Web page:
My Top 3 Mistakes in Interviews for a Product Manager Role
If you, like myself, are looking for a product management role, you are going to face a few hurdles along the way. I have chosen to make a career switch with a huge amount of risk by leaving the comfort of my previous job and pursuing a career in product management (PM). In this blog, I will go over the top 3 mistakes I have been making in my interviews and how you can avoid them to perform better in your interviews.
1. I had no stories. Only pitches.
One of the first questions that we are asked in an interview is “tell me about yourself.” Many candidates go about answering this question in a structured and chronological manner:
At time X, I worked at company Y and I did Z.
This structure is all fine and well organized in giving the interviewer a full scope of where we have been and what we have done, but it makes us another conformist; just like every other candidate. The real goal of answering that question is to carry a message that tells the interviewer who you really are. And who you really are is a combination of your characteristics broken into two categories: your strengths and your weaknesses.
Your story has to start with your strengths. In your role at company Y, what did you do to show characteristics like:
I led a team of 5 developers and QAs in creating 40 new features.
My efforts increased the profitability of projects from 20% to 40% year over year.
- Overcoming Challenges
I fixed the broken processes in the development organization by leading a task force in charge of reducing deployment inefficiencies.
- Resolving Conflicts
I turned the frown of a disgruntled customer upside down by resolving their problem with minimal impact on project profits.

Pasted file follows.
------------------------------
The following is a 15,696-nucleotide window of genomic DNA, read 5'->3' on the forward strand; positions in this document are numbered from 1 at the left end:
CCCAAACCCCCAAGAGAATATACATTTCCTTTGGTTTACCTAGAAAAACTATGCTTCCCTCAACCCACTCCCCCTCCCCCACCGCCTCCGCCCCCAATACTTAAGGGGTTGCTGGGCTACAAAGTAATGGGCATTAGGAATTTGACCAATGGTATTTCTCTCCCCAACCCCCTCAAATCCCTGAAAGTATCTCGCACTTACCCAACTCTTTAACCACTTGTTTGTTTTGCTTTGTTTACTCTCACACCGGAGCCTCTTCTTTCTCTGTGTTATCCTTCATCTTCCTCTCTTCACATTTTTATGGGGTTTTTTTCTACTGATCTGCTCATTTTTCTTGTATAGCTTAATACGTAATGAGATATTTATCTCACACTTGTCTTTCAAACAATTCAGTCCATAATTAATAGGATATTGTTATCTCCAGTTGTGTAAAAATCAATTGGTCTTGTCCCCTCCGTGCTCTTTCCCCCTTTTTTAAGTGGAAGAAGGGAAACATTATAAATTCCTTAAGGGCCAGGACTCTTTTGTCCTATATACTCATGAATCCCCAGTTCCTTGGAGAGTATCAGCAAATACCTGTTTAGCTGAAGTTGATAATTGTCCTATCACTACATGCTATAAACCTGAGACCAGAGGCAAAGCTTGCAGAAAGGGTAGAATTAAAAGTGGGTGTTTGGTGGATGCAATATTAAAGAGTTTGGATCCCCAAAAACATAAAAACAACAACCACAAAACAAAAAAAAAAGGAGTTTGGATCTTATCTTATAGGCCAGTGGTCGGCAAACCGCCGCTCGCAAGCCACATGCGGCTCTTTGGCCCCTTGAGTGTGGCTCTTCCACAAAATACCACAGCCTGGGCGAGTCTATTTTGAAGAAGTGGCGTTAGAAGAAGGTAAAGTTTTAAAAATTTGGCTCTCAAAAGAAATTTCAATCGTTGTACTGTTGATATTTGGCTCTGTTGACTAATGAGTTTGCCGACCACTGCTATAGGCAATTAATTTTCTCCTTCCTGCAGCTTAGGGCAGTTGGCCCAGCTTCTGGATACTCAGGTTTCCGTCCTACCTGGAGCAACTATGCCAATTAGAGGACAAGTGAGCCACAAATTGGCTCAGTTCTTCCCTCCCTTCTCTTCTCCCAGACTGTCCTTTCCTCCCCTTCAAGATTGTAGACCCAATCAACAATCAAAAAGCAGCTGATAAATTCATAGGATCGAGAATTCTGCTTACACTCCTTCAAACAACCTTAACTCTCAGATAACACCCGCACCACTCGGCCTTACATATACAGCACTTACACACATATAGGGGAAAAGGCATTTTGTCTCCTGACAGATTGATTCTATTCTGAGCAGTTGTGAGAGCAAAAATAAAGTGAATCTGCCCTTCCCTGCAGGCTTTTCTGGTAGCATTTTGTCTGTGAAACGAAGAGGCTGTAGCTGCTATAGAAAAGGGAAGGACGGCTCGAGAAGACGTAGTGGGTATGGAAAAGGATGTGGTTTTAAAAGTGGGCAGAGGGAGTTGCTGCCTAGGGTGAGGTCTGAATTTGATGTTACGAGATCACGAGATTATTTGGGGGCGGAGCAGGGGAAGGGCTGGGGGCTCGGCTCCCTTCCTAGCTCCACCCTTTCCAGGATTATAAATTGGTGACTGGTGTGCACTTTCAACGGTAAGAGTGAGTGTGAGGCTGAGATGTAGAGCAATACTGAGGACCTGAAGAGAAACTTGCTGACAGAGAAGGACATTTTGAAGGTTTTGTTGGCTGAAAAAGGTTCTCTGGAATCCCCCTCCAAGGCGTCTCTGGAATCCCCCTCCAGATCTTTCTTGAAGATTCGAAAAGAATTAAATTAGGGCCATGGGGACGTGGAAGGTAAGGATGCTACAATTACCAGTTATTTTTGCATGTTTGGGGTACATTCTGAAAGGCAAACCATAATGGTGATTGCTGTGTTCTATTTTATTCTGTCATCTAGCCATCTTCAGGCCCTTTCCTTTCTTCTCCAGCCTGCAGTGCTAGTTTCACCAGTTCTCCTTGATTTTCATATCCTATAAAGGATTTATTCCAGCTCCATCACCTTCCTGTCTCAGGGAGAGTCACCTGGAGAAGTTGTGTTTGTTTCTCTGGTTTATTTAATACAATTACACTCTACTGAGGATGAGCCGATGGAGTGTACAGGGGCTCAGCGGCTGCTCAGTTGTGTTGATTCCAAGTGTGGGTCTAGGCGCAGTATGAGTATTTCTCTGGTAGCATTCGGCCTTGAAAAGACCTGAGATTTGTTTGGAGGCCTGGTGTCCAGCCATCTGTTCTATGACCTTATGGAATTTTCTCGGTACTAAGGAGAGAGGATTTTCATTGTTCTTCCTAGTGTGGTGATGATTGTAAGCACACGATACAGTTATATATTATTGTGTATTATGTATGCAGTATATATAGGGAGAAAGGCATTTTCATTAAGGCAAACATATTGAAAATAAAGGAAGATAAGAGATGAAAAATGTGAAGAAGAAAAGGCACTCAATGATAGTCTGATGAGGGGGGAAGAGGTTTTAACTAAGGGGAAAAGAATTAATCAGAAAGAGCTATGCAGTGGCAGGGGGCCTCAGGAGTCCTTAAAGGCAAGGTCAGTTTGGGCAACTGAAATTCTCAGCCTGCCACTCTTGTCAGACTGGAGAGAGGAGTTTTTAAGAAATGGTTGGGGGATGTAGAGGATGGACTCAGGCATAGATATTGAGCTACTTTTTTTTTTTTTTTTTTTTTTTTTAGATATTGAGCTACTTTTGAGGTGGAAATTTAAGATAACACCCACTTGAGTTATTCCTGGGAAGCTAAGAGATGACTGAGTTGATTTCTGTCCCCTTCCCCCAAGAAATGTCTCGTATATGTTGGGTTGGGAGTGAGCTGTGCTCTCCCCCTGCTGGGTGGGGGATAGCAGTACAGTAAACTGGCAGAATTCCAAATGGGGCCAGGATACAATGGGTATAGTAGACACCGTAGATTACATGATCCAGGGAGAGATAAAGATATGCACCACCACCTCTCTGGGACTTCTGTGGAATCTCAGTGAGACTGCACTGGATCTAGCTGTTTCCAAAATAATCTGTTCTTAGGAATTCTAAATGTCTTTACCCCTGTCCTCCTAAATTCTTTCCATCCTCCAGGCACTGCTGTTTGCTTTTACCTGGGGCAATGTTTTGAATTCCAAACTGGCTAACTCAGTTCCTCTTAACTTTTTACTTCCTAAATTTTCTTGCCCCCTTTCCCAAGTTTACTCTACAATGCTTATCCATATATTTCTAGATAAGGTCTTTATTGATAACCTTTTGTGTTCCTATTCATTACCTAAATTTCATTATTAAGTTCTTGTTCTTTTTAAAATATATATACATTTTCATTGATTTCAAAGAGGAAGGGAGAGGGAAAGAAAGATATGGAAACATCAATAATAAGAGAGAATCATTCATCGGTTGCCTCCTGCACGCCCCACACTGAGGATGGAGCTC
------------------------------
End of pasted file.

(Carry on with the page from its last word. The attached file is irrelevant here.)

It is inevitable that we make a mistake in our role and perhaps repeat it. An employer needs to notice that you are a self-aware Product Manager. Self-awareness is a key aspect of a PM role because you are communicating with multiple stakeholders who all require expectation management. Knowing your own weaknesses allows you to communicate your flaws with those whom you interact with to set their expectations around tasks.
I personally require some time to fully context switch from a technical subject to a business-related matter.
If the marketing lead is setting up a customer interview, they now know that I need a 30-minute window after a 2-hour long technical meeting to calibrate myself for a customer-oriented task.
2. I kept saying “we”.
A common mistake that candidates make in their interviews is referring to themselves as “we”. I am very guilty in this department. The problem is that it sets the tone for the interview that you did not necessarily accomplish all by yourself but rather relied on a team. This reduces your credibility in showing your strengths.
If you accomplished something as a team, use “we”.
If you accomplished something by yourself, use “I”. Focus more on accomplishments achieved in this manner.
3. I thought I’ve done enough research.
Enough research is not enough.
I spent an entire 2 months researching, improving and learning about Product Management but in one interview, I could not answer a vital question. The point is that the amount of time we spend on self-education does not necessarily constitute that we are ready to take over a company’s product strategy.
Just when you think you have enough information, think again! The PM community is a new one and it is making fresh findings daily. Take your time in finding content online and enjoy the process of absorbing new information. You may never know, but what you may learn from a blog might be the very reason you are hired.
Finally, remember that job hunting is a process and it takes time to become an expert. If product management is where you are headed next, I don’t wish you luck but I wish that you find all the resources you need to land the job you want. Most importantly, I wish that you realize that you are a product manager before you are hired as one.
Photo by Andre Hunter on Unsplash